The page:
Wings and Wheels afforded festival goers the chance to see biplanes, commemerative WWII planes, the Golden Knights, and some fantastic stunt flying. Since Stafford has its own airport and borders both the Rappahannock River and Aquia Creek, visitors can drop in by air or sea.
By American standards, Stafford is almost as old as American towns get and has always been a hubbub of activity. Once part of a colonial conglomerate, Stafford County was carved out to stand on its own in 1664.
The young nation received several substantial gifts from Stafford County. Colonial rebels, aka Americans, depended heavily upon Stafford’s iron works to forge weapons.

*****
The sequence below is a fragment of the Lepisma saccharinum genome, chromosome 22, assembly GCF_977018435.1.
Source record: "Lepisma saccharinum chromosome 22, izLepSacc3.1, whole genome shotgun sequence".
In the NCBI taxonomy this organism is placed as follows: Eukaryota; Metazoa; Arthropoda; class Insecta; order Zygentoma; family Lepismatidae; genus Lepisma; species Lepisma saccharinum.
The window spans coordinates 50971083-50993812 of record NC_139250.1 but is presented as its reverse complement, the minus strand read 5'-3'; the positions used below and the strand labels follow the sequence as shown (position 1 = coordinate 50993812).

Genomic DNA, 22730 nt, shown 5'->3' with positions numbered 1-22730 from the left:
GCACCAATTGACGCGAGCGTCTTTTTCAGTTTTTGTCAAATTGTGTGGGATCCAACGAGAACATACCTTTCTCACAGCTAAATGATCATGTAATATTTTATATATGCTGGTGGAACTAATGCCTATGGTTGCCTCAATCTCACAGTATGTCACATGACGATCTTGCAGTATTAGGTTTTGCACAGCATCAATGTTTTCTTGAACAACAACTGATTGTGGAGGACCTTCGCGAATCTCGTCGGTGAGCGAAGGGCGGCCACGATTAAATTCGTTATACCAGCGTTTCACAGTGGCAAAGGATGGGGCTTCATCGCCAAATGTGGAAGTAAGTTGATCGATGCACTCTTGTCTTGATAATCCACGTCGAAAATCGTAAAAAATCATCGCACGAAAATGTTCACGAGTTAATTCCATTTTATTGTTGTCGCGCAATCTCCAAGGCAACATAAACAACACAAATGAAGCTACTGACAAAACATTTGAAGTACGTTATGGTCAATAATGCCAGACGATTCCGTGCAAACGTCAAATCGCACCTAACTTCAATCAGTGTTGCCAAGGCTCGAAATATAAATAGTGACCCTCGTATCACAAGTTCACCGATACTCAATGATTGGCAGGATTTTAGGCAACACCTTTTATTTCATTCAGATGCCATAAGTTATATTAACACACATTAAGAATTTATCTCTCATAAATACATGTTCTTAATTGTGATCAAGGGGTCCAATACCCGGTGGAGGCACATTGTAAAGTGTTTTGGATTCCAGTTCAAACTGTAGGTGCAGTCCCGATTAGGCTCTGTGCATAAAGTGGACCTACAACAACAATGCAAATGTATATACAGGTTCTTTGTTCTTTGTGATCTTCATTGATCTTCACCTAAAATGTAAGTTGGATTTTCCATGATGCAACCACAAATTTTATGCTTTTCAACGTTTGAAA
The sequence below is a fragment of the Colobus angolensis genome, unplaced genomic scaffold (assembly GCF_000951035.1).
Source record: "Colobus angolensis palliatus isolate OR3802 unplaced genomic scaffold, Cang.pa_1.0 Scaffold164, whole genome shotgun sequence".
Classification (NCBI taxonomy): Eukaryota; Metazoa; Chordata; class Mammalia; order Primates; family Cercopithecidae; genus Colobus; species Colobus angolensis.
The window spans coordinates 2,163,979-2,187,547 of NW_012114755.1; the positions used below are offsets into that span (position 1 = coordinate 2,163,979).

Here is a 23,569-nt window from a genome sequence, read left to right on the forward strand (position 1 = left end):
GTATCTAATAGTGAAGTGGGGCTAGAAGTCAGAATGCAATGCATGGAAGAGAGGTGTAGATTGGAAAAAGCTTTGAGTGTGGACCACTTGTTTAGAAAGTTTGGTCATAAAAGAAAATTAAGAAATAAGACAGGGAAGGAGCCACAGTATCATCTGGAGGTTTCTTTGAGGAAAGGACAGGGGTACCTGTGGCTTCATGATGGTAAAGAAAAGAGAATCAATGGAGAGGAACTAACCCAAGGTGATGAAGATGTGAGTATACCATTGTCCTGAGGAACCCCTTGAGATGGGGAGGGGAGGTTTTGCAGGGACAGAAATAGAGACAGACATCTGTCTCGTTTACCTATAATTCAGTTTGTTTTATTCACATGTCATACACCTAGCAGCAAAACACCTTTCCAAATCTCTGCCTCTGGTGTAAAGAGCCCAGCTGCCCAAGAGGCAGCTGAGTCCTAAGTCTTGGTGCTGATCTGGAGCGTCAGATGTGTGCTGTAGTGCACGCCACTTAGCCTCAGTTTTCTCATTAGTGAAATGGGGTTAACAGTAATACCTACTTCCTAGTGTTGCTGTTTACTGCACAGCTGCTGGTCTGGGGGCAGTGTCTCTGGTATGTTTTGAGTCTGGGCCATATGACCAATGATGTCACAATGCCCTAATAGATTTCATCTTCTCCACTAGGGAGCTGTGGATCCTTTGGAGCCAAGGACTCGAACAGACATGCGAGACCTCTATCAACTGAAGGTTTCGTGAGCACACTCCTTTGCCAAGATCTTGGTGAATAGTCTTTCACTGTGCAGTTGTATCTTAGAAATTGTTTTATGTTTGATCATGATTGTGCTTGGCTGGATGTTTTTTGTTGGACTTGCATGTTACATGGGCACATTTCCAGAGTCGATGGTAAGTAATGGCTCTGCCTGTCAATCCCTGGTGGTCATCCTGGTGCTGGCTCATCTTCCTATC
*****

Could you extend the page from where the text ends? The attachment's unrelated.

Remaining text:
Stafford can also lay special claim to one of Virginia’s favorite sons. Our boy George did quite well in the world. Yes, that would be George Washington, who spent half his childhood at Ferry Farm on the banks of the Rappahannock.
Aquia Creek supplied the beautiful sandstone to build our nation’s Capitol and the White House. The small track of land that houses the quarry was turned into a park in 2013. Government Island is free and open to the public.
Follow the trail to the water’s edge and look across to the Aquia Harbour marina. The Battle of Aquia Creek took place there during the Civil War, both sides determined to control what was called the Potomac Creek Bridge. Not one of the more famous skirmishes surely, but one has to wonder what a good metal detector might still unearth in Stafford. Hmmmmmm.
~Tina Morris, author and photographer